AlterNet Audience Breaks Funding Records, Again: Continues to Buck the Trend
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It is very trendy these days for experts to write about how readers don't care where they get their information and have far less loyalty to the sources of their content.
I don't think that is true, and AlterNet's readers prove me right, time after time.
What is true is that more and more people are sending their friends and colleagues articles, posting URLs to Facebook and Twitter, and their friends trust that information more than what they find in corporate media.
But where that information comes from is very important to the senders. They want their friends to get the best information. They care about strong, independent journalism they can trust.
We know you care, because you just broke our fall fundraising record, just like last year, when you broke our "end-of-the-year" giving record. And this is during a time when people have less money, and the jobless rate is atrociously high. All of us at AlterNet thank you from the bottom of our hearts.
Over the past few weeks 1,594 donors gave AlterNet more than $63,000, $20,000 over our goal. In addition to supporting our existing staff and work, we can now move forward to more deeply develop our coverage of other essential issues, including food politics -- organic, factory farms, raw milk, corporate-planned food addictions, vegetarianism, local growing and free-range meat, and tons more.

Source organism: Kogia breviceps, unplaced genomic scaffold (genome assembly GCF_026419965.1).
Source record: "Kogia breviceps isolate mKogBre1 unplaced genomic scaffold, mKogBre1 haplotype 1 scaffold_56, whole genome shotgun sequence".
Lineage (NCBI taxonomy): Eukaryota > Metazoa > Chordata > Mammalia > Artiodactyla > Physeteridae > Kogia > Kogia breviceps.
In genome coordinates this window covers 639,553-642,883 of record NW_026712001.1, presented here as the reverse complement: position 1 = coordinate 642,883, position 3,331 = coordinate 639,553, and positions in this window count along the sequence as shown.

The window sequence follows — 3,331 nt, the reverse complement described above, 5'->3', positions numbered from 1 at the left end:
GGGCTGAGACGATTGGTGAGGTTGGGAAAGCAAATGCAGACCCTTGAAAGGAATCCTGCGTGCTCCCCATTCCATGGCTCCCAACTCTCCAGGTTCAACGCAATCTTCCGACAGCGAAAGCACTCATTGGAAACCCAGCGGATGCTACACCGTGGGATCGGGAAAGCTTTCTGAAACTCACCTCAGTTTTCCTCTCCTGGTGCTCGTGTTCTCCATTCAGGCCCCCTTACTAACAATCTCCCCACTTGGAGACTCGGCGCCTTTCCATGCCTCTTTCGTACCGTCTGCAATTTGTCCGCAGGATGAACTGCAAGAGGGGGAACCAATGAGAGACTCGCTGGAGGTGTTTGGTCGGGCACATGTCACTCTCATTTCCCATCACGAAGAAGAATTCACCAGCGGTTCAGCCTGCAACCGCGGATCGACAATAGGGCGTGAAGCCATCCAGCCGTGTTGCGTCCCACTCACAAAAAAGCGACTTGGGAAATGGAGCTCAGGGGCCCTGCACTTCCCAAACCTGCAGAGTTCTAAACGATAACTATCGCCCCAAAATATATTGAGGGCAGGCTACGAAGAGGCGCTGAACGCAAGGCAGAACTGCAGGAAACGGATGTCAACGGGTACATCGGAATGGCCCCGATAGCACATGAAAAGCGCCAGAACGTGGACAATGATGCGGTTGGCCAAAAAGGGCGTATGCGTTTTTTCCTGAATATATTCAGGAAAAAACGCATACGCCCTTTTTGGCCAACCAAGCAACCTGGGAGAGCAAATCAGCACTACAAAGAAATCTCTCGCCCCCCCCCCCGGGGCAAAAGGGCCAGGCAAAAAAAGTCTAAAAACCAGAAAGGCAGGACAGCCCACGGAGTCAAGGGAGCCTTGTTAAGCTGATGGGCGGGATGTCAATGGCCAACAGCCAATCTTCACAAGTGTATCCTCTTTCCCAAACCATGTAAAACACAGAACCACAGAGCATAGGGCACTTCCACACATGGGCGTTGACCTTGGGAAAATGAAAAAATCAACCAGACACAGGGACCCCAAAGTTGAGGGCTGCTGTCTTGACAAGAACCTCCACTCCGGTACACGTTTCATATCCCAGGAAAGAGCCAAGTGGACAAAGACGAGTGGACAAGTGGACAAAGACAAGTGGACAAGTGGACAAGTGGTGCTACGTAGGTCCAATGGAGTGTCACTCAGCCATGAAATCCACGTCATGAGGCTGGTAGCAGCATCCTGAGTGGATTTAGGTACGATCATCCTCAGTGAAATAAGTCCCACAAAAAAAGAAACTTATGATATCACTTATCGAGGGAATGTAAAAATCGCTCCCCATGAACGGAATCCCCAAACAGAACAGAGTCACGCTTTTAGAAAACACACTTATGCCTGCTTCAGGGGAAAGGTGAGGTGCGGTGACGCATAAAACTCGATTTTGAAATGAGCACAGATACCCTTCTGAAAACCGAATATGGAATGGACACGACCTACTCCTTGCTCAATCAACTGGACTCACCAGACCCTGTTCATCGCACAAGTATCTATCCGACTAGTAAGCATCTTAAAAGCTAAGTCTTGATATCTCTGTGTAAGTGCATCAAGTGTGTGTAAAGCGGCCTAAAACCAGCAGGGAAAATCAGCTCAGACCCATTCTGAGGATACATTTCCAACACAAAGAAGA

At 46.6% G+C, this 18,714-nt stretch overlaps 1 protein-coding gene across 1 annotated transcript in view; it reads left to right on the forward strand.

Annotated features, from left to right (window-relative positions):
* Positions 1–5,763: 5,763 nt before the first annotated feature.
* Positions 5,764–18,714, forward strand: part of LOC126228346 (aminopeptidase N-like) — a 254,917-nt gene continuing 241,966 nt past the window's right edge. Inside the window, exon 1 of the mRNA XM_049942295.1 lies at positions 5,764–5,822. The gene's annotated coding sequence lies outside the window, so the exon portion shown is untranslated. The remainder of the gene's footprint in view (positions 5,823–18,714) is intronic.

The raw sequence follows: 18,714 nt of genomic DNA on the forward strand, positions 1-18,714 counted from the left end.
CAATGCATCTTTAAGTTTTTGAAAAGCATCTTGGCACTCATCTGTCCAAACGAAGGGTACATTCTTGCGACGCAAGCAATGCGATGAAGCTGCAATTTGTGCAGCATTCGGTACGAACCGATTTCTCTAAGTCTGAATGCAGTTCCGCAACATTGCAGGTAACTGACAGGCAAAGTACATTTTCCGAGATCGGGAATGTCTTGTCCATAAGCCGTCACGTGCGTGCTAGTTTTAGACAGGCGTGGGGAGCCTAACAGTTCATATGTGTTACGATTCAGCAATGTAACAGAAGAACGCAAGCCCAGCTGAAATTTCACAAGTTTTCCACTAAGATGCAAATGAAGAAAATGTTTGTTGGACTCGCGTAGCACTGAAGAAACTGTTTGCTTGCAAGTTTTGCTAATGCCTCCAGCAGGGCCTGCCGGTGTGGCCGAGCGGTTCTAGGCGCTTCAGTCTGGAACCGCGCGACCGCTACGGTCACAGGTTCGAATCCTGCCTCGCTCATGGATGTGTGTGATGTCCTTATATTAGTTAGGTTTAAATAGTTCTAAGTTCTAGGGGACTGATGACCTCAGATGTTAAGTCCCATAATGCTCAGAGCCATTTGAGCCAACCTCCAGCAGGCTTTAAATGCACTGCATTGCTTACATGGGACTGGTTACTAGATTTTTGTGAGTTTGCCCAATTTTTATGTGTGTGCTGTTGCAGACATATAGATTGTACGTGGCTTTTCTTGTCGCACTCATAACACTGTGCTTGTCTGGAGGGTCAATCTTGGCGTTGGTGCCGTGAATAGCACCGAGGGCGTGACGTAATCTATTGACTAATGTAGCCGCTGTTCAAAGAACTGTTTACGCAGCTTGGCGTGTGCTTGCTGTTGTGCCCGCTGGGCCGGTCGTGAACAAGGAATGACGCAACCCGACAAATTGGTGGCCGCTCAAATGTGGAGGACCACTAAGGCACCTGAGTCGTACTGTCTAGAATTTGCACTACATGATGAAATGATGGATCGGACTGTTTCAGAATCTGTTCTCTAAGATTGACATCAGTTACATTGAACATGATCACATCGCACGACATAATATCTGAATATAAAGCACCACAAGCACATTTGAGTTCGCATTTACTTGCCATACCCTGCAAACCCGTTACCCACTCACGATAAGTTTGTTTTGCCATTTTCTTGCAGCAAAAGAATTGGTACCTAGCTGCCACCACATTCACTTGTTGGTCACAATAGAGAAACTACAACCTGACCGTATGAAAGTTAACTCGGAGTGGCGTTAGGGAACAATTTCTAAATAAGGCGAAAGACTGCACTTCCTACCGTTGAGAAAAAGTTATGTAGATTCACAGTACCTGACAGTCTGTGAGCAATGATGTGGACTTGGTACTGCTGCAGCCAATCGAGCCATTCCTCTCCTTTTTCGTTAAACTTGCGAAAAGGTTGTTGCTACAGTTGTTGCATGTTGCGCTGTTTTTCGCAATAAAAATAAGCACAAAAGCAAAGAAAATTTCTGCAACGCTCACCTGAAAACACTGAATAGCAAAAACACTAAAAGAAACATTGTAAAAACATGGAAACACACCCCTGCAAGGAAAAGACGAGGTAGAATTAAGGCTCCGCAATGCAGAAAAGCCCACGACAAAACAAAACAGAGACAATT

Newspapers are failing; corporate media repeat hysterical disinformation as news; government-hating, right-wing ideologue Rupert Murdoch owns the Wall Street Journal, Fox News and much more. None of these sources are dependable.
What is dependable is AlterNet and its partners: TruthDig, The Nation, Mother Jones, Raw Story, Daily Kos, Huffington Post Investigative Fund, Think Progress, Feministe, Campaign for America's Future, and many more.
We have four short, intense fundraising campaigns a year. It helps us survive and thrive. We'll have another as we close the year, so if you missed this one, fear not, we'll be back. Or if you are so moved, go here to donate.
Don Hazen is the executive editor of AlterNet.